Episcopal Church Presiding Bishop Michael Curry is describing the recent censure of his church over allowing clergy to perform same-sex marriages as a “fair” move by the wider Anglican Communion. Anglican primates voted last month in Canterbury, England, to remove the Episcopal Church from votes on doctrine and to ban it from representing the communion in ambassadorial relationships for three years.
In an about-face that has surprised many of his allies, a prominent gay rights campaigner has criticized a court’s decision in Northern Ireland to charge a bakery with discrimination for refusing to ice a cake with a slogan in support of same-sex marriage. Peter Tatchell of Great Britain, a leading voice on LGBT issues, came to the defense of the Ashers Bakery in Belfast with a column published on Feb. 1 in the Guardian.
The Anglican Communion’s worldwide leaders, finishing up four days of heated discussions, sought to project a sense of unity despite a move to exclude the Episcopal Church from key policy decisions over the American province’s acceptance of same-sex marriage. The Archbishop of Canterbury, Justin Welby, overall leader of the global body, stressed at a news conference on Jan. 15 that the church had chosen to remain together, albeit effectively as a house divided.
Various factions within the Anglican Communion are jockeying for position as bishops of the world’s third-largest Christian tradition gather in Canterbury for the start of a six-day meeting to discuss the future of their communion.
But averting a split may not be possible.
Religion inspired countless other acts of forgiveness, mercy, and hope this year. But religion — or perversions of it, some would say — also inspired horrific violence: the “faith-based” cleansing of ancient lands, and bombings and shootings motivated by scriptural justifications. It was a year also of religious-inspired activism, seen perhaps most prominently in a pope who advocated for the poor and for a solution to climate change. Here is an overview of some of the most consequential religion stories of the past year, with thoughts on what to look forward to 2016.
Because their Catholic faith is against same-sex marriage, Bryan Victor and Thomas Molina-Duarte made their wedding vows this summer before a Protestant minister in a Detroit Episcopal church.
Those in attendance included many family members, including Victor’s uncle, who is a Catholic priest and Macomb County pastor. The Rev. Ronald Victor did not officiate but was there because, he told his nephew, the Catholic Church “needs more examples of gay holiness.”
When Victor and Molina-Duarte attend Mass every Sunday, the couple go to a Detroit Catholic church, where Bryan Victor’s mom and dad join them in the pew. In their shared Catholic faith, Victor and Molina-Duarte find spiritual sustenance. And at their parish, they’ve also found acceptance.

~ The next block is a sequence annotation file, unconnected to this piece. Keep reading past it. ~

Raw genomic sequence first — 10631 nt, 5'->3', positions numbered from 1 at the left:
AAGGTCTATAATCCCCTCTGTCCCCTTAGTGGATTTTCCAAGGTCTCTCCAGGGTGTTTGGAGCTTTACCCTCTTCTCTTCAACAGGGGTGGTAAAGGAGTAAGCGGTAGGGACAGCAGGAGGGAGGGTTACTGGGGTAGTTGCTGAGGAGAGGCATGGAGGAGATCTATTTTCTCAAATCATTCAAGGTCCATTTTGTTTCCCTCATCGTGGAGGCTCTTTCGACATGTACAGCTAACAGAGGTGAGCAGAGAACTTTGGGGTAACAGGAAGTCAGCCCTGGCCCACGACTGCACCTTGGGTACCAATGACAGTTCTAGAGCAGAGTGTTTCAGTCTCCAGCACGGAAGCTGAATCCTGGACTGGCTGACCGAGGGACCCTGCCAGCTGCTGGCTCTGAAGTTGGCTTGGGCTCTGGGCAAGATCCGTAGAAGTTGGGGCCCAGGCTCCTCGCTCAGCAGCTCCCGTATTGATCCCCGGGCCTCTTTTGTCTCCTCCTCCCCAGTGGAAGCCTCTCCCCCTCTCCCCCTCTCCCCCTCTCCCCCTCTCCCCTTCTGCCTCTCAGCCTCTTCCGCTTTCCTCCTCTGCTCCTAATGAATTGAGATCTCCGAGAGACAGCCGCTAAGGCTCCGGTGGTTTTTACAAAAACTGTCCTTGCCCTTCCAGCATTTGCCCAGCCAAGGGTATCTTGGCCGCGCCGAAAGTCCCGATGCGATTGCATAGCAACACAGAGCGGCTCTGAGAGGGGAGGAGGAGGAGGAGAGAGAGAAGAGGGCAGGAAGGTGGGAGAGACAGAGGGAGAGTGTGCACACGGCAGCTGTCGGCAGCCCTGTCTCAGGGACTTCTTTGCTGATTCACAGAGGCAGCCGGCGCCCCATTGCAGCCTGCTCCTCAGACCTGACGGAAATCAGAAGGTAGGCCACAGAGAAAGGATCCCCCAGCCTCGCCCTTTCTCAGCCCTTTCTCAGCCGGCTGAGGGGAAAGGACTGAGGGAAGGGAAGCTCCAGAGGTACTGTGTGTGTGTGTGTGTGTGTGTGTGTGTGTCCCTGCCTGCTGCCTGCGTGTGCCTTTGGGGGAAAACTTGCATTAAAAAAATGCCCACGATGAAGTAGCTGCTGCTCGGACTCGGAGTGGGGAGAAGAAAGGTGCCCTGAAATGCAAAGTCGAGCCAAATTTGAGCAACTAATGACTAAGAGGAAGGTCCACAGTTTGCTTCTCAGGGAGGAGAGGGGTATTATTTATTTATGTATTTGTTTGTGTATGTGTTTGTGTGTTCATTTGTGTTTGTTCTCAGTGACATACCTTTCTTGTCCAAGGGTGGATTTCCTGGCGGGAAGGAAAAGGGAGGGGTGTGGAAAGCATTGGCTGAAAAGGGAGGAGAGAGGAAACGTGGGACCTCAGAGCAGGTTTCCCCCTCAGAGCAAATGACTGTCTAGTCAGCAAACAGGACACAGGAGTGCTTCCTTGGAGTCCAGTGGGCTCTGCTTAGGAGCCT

“We do not remember days,” the Italian poet Cesare Pavese said, “we remember moments.”
Pavese’s words have come to mind often as I’ve thought about Pope Francis’ historic visit to the United States, particularly when people have asked me what the “best part” of covering the papal visit was for me.
My answer is always the same: hands down the best part was watching people see (and sometimes meet) Pope Francis in person for the first time.
A federal judge ordered Rowan County Clerk Kim Davis into the custody of federal marshals Sept. 3 until she is ready to resume issuing marriage licenses.
U.S. District Judge David Bunning said fines were not enough to force her to comply with a previous order to provide the paperwork to all couples. Bunning said allowing her to defy the order would create a “ripple effect.”
“Her good-faith belief is simply not a viable defense,” he said.
“Oaths mean things.”
A LifeWay Research survey released last week on the morality of divorce found that for most Americans, the reason an individual initiates divorce doesn’t matter in terms of how they morally evaluate the rightness or wrongness of that divorce. Pastors, though, still tend to draw moral distinctions between reasons for divorce.
Based on years of research on Christian tradition as it pertains to marriage and divorce, I can tell you what this finding means. The answer is not especially pretty: Routine divorce is now inevitable in American culture, including among religious people — with one possible exception.
Let’s take this problem apart.
As an undergraduate student at a Christian university, I realize that my degree of experience within American social trends is limited to the last two decades. However, my age does not disqualify my faith as a Christian, nor should my faith as a Christian disqualify my faculty of reasoning.
I cannot speak as one who knows the mind of God, but as a Christian I have been called to have the mind of Christ. And through careful inspection of the texts left for us, it is possible to discern what a Christ-like mind is — what a Christian mind is supposed to be.